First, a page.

Israeli hospital to roll out new 5G app, could ‘revolutionize’ care

Rambam Health Care Campus, Elbit team up to improve emergency communication.

 Please see below the photo for the WhatsApp that confirms our permission to use. (photo credit: Meep ltd)
Please see below the photo for the WhatsApp that confirms our permission to use.
(photo credit: Meep ltd)

Rambam Health Care Campus will be the first hospital in Israel to roll out a smart 5G network and network-integrated application at the end of the month. The medical center is working with Elbit and one of its spin-off companies, Synch, to make it happen.

Synch will enable medical personnel to connect instantly with their peers in an emergency and for their routine work. It will also convert any cellular device, including their cellular phones, into a “Walkie-Talkie” and allow them to push to talk in collaboration groups. The app also includes secure chatting and messaging opportunities and multimedia and video transmission.

Rambam began working with Elbit during COVID-19, a spokesperson for the hospital told The Jerusalem Post.

“The company took over the huge underground COVID department with more than 160 patients and dozens of doctors and nurses, and they then took a military-grade system and turned it into a hospital system,” David Ratner said. “This was the basis for the collaboration between Elbit and us, and it proved very good during COVID.

“In this case, they decided to do this kind of start-up or experiment with more advanced things that we could use at least some of them – like this one, that we’ll be ready for at the end of the month,” he said.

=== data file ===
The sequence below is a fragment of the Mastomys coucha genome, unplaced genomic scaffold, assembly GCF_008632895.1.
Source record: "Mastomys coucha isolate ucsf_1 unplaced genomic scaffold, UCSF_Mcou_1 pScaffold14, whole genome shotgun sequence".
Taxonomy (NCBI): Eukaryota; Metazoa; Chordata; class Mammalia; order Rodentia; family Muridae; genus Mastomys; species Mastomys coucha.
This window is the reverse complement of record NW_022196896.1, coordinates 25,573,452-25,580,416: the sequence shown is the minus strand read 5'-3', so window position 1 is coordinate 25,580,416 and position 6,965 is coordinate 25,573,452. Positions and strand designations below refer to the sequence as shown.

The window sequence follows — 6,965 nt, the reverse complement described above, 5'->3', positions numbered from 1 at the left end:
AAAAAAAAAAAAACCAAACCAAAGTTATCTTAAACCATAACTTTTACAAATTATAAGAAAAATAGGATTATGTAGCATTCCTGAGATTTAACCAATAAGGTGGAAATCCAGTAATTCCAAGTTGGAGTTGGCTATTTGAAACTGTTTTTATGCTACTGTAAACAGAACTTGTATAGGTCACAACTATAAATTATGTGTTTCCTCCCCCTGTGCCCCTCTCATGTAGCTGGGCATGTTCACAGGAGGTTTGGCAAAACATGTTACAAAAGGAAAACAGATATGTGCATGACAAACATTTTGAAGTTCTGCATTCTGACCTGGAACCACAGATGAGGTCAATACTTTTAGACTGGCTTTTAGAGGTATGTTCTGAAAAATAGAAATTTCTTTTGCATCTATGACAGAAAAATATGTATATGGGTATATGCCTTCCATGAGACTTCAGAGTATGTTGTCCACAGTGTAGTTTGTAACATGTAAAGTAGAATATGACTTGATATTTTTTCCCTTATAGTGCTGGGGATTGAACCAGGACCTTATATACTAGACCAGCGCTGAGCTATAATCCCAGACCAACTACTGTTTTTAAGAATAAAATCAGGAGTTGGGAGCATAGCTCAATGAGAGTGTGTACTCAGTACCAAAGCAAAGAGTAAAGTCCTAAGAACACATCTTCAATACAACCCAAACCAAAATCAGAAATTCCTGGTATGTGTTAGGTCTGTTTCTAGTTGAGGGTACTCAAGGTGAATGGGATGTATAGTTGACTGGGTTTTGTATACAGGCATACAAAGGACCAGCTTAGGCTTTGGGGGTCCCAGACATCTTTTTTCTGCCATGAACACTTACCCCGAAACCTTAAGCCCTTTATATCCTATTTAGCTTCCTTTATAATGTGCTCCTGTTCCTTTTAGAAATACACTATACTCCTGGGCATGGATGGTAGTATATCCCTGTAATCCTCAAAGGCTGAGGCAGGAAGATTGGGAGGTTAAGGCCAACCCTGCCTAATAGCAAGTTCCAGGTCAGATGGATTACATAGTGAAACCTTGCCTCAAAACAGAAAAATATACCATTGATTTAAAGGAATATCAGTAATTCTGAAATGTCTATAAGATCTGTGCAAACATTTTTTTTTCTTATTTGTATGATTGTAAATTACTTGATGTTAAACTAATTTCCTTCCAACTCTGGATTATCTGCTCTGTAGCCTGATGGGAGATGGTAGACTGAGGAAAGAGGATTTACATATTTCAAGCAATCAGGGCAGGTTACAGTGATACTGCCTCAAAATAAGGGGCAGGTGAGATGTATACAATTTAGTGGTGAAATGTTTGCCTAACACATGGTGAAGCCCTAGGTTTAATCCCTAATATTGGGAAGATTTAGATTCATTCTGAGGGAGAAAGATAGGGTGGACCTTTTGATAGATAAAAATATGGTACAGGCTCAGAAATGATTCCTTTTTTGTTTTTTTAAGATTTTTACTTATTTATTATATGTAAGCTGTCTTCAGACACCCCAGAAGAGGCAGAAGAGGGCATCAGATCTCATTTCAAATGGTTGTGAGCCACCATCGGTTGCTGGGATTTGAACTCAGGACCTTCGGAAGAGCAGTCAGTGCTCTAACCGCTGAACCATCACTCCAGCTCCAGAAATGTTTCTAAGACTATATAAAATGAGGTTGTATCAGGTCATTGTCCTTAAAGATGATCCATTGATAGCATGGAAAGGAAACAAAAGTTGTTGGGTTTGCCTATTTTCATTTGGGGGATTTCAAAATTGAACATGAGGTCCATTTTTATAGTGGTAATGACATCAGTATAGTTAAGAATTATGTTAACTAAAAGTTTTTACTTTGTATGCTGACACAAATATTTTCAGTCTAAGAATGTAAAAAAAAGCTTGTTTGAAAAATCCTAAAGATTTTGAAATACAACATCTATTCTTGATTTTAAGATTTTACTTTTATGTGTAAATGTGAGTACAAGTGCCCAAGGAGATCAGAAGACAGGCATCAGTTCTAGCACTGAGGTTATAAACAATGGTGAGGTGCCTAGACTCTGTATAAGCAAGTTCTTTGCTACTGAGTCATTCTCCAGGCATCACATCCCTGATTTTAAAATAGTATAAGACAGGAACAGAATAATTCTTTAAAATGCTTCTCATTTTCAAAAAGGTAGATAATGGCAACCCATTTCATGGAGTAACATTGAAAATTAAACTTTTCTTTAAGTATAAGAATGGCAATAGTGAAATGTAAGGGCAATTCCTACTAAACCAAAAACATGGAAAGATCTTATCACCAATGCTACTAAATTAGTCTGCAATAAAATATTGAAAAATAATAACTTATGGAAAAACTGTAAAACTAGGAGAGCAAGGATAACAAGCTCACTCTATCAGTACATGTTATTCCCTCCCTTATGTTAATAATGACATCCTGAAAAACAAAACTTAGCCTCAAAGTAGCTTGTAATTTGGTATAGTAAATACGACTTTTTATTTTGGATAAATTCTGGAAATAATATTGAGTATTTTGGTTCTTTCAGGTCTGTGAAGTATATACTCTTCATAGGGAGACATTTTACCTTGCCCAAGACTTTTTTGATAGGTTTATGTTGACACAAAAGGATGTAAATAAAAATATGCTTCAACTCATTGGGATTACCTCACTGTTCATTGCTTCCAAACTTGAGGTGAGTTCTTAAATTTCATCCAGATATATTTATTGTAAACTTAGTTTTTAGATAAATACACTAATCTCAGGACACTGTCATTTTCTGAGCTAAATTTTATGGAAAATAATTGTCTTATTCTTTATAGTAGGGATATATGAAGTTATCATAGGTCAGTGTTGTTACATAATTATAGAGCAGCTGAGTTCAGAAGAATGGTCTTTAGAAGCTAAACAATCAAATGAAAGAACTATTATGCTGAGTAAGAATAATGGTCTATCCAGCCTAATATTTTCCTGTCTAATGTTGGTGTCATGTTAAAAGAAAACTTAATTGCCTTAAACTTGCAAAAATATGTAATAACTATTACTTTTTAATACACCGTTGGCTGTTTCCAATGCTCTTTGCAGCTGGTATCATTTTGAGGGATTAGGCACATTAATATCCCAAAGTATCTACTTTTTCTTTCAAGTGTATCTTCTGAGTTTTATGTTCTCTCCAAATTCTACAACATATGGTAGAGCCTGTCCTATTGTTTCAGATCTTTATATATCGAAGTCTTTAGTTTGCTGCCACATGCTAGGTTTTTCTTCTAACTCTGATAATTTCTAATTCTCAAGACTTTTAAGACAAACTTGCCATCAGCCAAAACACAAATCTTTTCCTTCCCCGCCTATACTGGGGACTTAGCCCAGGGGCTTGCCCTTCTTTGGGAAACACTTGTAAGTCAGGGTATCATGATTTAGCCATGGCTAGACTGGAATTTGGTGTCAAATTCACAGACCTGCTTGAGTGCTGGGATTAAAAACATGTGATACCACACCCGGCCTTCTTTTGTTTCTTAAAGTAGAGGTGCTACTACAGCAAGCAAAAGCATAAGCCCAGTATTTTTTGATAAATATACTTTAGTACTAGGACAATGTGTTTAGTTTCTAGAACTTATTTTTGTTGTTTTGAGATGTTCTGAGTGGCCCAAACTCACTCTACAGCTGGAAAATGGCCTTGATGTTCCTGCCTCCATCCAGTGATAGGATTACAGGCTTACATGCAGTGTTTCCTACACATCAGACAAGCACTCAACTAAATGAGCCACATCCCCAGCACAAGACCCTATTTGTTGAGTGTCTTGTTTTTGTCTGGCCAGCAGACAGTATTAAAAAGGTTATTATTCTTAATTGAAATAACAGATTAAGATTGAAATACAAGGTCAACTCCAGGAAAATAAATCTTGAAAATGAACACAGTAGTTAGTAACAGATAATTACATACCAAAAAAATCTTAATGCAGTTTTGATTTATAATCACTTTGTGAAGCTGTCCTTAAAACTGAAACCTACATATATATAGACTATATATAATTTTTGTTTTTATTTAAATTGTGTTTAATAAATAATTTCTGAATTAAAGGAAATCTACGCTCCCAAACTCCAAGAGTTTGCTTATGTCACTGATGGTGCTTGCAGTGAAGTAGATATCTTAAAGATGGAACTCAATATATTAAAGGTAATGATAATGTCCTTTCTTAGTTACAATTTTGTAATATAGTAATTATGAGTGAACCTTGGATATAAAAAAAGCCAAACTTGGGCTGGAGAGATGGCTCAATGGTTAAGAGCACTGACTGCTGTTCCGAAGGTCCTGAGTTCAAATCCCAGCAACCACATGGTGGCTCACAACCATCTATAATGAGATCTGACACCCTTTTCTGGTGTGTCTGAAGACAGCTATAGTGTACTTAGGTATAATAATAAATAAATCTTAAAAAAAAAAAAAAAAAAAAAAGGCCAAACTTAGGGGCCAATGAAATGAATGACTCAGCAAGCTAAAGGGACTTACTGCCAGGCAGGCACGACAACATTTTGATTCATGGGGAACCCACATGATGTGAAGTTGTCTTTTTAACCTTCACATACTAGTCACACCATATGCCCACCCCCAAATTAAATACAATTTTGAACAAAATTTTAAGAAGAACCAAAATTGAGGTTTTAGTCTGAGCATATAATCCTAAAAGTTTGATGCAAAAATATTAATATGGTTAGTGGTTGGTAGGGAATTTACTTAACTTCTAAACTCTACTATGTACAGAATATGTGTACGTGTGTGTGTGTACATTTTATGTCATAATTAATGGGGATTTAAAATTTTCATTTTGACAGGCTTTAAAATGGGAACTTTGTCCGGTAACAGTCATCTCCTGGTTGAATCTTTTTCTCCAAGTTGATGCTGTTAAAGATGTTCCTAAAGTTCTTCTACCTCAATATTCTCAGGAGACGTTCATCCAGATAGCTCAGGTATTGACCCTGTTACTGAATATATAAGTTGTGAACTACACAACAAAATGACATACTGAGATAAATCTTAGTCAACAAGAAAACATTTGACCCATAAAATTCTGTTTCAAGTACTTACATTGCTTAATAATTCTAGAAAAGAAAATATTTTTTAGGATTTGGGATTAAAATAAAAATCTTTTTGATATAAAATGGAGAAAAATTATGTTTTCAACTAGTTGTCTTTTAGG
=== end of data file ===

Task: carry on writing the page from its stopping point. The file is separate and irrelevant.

THE PROTOTYPE of COROBOT – the dedicated robot at Rambam Hospital (credit: TIRTSA HOCHBERG)THE PROTOTYPE of COROBOT – the dedicated robot at Rambam Hospital (credit: TIRTSA HOCHBERG)

Ratner added that while there have been some drills, “there is no doctor yet who can talk about using” the system in practical terms. Nonetheless, he believes that the app will revolutionize how the hospital cares for patients, especially in emergencies.

Rambam has 1,000 beds and serves a diverse population in the north of the country, including being the main referral hospital for 12 district hospitals and defense and international peacekeeping forces stationed in the region.

The Israel Innovation Authority and the Ministry of Communications are partially funding the implementation of the advanced 5G network. Pelephone provides an advanced 5G network. Rambam’s IT department integrated the system into the hospital’s electronic patient record. The command-and-control capability came from Elbit Systems.

Specifically, the Synch app leverages floLIVE 5G core network technology. Among its features are push-to-talk, voice recognition, and keyword detection. It can also detect and allocate resources based on emergency keywords used in communications among ER teams.

“Many people do not know this, but 5G networks enable diverting bandwidth to specific users or areas according to need,” explained Synch Product Manager Guy Halamish. “This can help ensure that key stakeholders have access to the network even when resources are limited.”

He noted the deadly crowd crush at Mount Meron in 2021 when dozens of people were killed or injured. The networks collapsed while tens of thousands of visitors tried to evacuate or contact their loved ones.

“Everyone there was trying to use the networks needed for the rescue forces. With this new system, it could be enabled,” Halamish said.

Perhaps most importantly, the app will increase effective collaboration among medical personnel, which is often challenging in hospitals, especially in critical situations. Furthermore, with a simple bar code scan, approved collaborators can communicate with each other and get quick access to patient data and medical history via their electronic patient records.

But will it be secure?

According to the cyber security company Check Point, there was a 60% increase in attacks against healthcare organizations in 2022 compared to 2021 and one in 42 healthcare organizations was also the victim of a ransomware attack last year.

But Halamish said security is “at the highest level” because the system started at military grade. He explained that Synch was originally an Elbit department and was recently spun off to commercialize this 5G technology for the civilian population.

“It is all fully secured,” he stressed. “The system is absolutely safe.”